Comic Sans is one of the (if not the) most recognisable fonts in the world.
Inspired by comic book lettering, the rounded, non-connecting script was drawn originally by designer Vincent Connare in 1994 for Microsoft, designed with the earnest intention of offering the public a friendly, welcoming and – importantly – legible typeface to be freely used by the world over. In the quarter-century since its introduction, however, the sans serif has indeed… divided its critics. To some, beloved; to others, despised, Comic Sans initially found sincere usage within educational spaces due to its accessibility and friendliness, yet soon after became the well-memed, parodied and mocked household name it is now.
Considering all this history, as big font fans, we asked ourselves, is it really worth the hate? After all, it’s reported that its rounded design not only helps general retention of information, regardless of one’s neurodiversity, but its legibility actively improves the education of those with learning disabilities, such as dyslexia. But most of all, rounded fonts are fun! They can be super playful, or add that extra something to your very swiss design that you didn’t realise you needed; you can’t deny it. Who says fun can’t be cool?
With this in mind, we’ve got together five new alternatives to Comic Sans that embrace the ‘90s icon’s balance of practicality and playfulness. Praise be Comic Sans. It walked so rounded type could run!
Offering a unique harmony between the human hand and machine, GT Maru from Swiss Type Foundry, Grilli Type, takes font-based fun to an entirely new level. Inspired by the rounded characters found in Japanese signage and the contrast to their stark Swiss counterparts, designer Thierry Blancpain set to combine the warmth and block-like construction of Japan’s brush-painted lettering with the mechanical quality of systemised letters, resulting in a prolific font family, stuffed with 25 styles, five weights in proportional and monospaced versions and two (yes two!) emoji fonts – making it even easier to express yourself.
Initially drawn as a bespoke typeface for Charta 77 Foundation’s identity, Displaay’s semi-rounded sans serif, Documan, challenges the typewriter aesthetic of its inspiration by not actually being monospaced. Rife with playful tittles and alternate glyphs, the nine-weight, nine-style font has been continuously fine-tuned and updated over the last decade since its launch in 2013. Now, with its own entirely free to use ‘Stencil’ (STC) and decorative ‘Construct’ (CNT) cuts, Documan sets out to be a staple of the rounded sans genre, adding a wonderfully odd, unexpected extended family to the mix.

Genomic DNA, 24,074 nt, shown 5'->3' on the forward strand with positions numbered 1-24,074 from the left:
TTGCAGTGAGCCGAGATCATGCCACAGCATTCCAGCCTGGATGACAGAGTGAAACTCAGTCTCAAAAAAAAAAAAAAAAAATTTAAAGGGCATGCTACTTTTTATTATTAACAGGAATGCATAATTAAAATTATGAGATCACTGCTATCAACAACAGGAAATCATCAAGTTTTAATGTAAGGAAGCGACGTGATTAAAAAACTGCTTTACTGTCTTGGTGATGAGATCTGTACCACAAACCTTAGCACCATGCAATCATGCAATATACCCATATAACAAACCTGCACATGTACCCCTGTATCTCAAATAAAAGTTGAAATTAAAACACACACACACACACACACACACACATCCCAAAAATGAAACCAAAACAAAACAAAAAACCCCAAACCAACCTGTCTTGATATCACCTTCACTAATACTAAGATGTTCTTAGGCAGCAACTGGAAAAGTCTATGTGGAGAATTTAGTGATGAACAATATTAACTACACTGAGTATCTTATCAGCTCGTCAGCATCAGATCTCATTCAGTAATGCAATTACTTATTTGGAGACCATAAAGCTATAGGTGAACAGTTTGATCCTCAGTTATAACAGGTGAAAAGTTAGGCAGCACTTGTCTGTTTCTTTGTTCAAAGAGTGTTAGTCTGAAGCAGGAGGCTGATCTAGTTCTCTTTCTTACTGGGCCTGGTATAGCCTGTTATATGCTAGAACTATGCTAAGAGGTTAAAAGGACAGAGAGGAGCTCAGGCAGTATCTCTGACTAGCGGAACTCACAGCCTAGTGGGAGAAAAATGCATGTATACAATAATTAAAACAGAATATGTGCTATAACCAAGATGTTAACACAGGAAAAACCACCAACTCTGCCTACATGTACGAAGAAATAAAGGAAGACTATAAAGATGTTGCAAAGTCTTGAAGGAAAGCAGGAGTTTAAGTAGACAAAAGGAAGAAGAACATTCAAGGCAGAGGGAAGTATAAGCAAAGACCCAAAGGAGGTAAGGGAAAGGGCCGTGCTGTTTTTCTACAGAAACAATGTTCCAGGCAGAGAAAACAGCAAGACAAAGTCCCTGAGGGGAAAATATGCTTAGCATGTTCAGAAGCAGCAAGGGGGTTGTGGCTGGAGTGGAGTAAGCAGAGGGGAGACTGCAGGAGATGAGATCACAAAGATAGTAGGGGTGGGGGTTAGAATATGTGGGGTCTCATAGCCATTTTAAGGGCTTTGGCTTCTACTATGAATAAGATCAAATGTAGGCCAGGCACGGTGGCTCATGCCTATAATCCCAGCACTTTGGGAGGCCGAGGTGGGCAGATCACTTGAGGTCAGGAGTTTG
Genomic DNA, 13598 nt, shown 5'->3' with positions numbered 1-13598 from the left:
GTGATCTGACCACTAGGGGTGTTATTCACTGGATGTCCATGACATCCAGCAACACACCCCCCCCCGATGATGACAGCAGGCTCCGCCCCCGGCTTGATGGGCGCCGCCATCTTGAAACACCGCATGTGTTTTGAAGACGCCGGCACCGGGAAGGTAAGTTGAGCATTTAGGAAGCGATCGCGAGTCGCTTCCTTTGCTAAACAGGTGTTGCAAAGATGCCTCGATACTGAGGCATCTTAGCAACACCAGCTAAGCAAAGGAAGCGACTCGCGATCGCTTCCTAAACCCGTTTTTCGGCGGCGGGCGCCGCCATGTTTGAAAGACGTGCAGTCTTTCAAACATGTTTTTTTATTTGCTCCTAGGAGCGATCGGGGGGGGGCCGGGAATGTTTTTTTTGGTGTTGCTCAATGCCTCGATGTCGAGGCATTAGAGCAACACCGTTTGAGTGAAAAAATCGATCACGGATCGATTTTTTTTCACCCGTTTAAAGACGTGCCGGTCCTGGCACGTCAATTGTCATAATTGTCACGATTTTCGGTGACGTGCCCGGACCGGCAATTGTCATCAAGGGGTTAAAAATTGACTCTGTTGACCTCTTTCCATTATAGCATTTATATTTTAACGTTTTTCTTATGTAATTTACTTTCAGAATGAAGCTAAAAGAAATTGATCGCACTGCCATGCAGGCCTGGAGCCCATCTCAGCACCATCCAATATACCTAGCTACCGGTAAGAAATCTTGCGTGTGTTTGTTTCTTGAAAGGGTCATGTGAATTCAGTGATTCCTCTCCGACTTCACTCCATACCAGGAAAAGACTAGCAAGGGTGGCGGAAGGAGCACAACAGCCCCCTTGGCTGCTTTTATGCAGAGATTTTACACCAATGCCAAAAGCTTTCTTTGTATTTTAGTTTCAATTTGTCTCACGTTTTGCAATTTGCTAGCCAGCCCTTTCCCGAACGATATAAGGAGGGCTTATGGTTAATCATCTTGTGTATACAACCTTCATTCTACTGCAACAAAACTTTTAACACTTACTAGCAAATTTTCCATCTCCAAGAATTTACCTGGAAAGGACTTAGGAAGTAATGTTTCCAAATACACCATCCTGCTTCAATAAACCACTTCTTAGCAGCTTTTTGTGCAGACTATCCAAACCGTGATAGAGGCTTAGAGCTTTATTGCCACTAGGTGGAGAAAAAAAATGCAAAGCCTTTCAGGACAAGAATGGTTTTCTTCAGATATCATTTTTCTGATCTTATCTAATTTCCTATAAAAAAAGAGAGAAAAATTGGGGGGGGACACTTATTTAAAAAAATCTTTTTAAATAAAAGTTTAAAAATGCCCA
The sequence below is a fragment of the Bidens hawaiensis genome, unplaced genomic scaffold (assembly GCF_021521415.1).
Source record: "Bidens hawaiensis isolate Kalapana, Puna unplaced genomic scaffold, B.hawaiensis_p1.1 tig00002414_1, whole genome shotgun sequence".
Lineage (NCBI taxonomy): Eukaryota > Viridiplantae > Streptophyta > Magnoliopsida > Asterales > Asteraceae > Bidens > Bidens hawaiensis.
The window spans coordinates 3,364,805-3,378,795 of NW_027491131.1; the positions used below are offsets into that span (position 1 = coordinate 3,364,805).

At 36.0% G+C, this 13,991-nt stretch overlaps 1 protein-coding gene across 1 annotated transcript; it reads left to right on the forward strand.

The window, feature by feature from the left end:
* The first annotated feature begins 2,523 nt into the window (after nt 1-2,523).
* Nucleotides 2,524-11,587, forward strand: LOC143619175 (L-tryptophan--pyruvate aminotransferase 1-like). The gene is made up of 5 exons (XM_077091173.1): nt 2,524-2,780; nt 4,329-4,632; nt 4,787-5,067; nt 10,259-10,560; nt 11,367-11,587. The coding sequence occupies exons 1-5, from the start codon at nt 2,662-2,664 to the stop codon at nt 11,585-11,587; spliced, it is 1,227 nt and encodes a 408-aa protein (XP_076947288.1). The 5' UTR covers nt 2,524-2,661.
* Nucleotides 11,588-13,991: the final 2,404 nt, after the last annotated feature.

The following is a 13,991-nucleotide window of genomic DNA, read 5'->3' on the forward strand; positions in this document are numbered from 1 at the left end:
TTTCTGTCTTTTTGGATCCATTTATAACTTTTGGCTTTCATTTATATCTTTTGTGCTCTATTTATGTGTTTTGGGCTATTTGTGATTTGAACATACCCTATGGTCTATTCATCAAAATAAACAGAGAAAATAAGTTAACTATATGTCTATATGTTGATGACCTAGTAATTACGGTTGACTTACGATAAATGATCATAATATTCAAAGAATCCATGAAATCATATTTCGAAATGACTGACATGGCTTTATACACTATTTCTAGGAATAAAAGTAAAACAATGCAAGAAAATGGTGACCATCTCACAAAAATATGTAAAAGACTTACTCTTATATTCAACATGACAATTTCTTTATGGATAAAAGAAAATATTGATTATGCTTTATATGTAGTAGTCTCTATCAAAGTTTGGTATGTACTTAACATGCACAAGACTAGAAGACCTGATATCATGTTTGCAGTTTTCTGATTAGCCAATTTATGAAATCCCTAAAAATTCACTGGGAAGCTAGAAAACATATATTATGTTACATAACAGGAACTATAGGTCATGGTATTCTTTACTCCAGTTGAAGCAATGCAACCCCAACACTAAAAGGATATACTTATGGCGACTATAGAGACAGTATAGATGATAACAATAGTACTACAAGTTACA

If you’re a regular reader of The Pangram Paper, you’ll know that here at Studio Ground Floor, we’re BIG fans of Pangram Sans Rounded. Launched following the release of its angular counterpart, Pangram Sans, the friendly geometric font is as extensive a typographic workhorse as it is playful. With over 140 styles, Cyrillic support and distinctive uber-chunky weights, the typeface is a no-brainer for making any design more fun and functional. Also, the smiley face glyph is guaranteed to put a smile on your face on even the glummest of days.
Gruppo Due’s latest monoline release, G2 Kosmos, is a mid-century geometric font for the modern day, championing a timeless, unapologetic, charming aesthetic – with enough typographic power to back up its visual strength. Drafted originally as part of Maxim Weirich’s diploma in 2019, G2 Kosmos’ foundational grid mirrors the system of Wolfgang Schmidt’s Lebenszeichen (“signs of life”), resulting in shapely, flowing letterforms that exude a profoundly personal, emotive tone. With the help of Gruppo Due, the rounded monoline is now available in a robust extended cut, as well as alternate characters that refer back to Schmidt’s original drawings.
Elementary, effective and extremely welcoming, 205TF’s Maax Rounded, designed by Damien Gautier in 2012, earnestly offers a punchy, well-constructed font featuring three weights with corresponding italics. Due to the innately rounded terminals and construction of its non-rounded sans serif sibling, Maax, Maax Rounded forms a distinct, rhythmic design in use, succeeding in Comic San’s OG intentions – balancing play and practicality.